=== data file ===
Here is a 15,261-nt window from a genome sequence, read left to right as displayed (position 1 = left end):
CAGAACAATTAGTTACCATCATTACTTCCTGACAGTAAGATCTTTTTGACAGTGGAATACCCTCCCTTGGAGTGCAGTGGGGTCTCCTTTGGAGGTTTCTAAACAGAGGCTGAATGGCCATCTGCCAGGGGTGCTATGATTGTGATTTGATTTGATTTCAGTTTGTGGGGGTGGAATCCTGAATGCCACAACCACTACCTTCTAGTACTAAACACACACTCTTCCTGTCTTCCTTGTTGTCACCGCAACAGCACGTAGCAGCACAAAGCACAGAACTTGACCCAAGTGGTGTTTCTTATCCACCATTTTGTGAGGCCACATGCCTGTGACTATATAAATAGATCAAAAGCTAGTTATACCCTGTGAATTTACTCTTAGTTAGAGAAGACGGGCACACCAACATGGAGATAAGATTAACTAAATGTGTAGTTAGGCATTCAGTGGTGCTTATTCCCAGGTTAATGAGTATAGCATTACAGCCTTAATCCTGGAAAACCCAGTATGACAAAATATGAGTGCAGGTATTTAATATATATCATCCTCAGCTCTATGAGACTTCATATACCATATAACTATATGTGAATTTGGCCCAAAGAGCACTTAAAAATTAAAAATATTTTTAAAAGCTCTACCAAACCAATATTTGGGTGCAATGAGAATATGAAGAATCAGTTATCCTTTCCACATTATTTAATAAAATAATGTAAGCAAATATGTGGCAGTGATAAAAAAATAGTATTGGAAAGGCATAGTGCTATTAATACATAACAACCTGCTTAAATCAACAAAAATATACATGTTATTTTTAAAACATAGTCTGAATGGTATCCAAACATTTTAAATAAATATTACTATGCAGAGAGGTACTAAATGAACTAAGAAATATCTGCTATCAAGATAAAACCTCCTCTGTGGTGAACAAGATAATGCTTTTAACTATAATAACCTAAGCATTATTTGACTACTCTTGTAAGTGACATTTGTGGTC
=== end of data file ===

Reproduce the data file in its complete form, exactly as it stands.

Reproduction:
Here is a 15,261-nt window from a genome sequence, read left to right as displayed (position 1 = left end):
CAGAACAATTAGTTACCATCATTACTTCCTGACAGTAAGATCTTTTTGACAGTGGAATACCCTCCCTTGGAGTGCAGTGGGGTCTCCTTTGGAGGTTTCTAAACAGAGGCTGAATGGCCATCTGCCAGGGGTGCTATGATTGTGATTTGATTTGATTTCAGTTTGTGGGGGTGGAATCCTGAATGCCACAACCACTACCTTCTAGTACTAAACACACACTCTTCCTGTCTTCCTTGTTGTCACCGCAACAGCACGTAGCAGCACAAAGCACAGAACTTGACCCAAGTGGTGTTTCTTATCCACCATTTTGTGAGGCCACATGCCTGTGACTATATAAATAGATCAAAAGCTAGTTATACCCTGTGAATTTACTCTTAGTTAGAGAAGACGGGCACACCAACATGGAGATAAGATTAACTAAATGTGTAGTTAGGCATTCAGTGGTGCTTATTCCCAGGTTAATGAGTATAGCATTACAGCCTTAATCCTGGAAAACCCAGTATGACAAAATATGAGTGCAGGTATTTAATATATATCATCCTCAGCTCTATGAGACTTCATATACCATATAACTATATGTGAATTTGGCCCAAAGAGCACTTAAAAATTAAAAATATTTTTAAAAGCTCTACCAAACCAATATTTGGGTGCAATGAGAATATGAAGAATCAGTTATCCTTTCCACATTATTTAATAAAATAATGTAAGCAAATATGTGGCAGTGATAAAAAAATAGTATTGGAAAGGCATAGTGCTATTAATACATAACAACCTGCTTAAATCAACAAAAATATACATGTTATTTTTAAAACATAGTCTGAATGGTATCCAAACATTTTAAATAAATATTACTATGCAGAGAGGTACTAAATGAACTAAGAAATATCTGCTATCAAGATAAAACCTCCTCTGTGGTGAACAAGATAATGCTTTTAACTATAATAACCTAAGCATTATTTGACTACTCTTGTAAGTGACATTTGTGGTC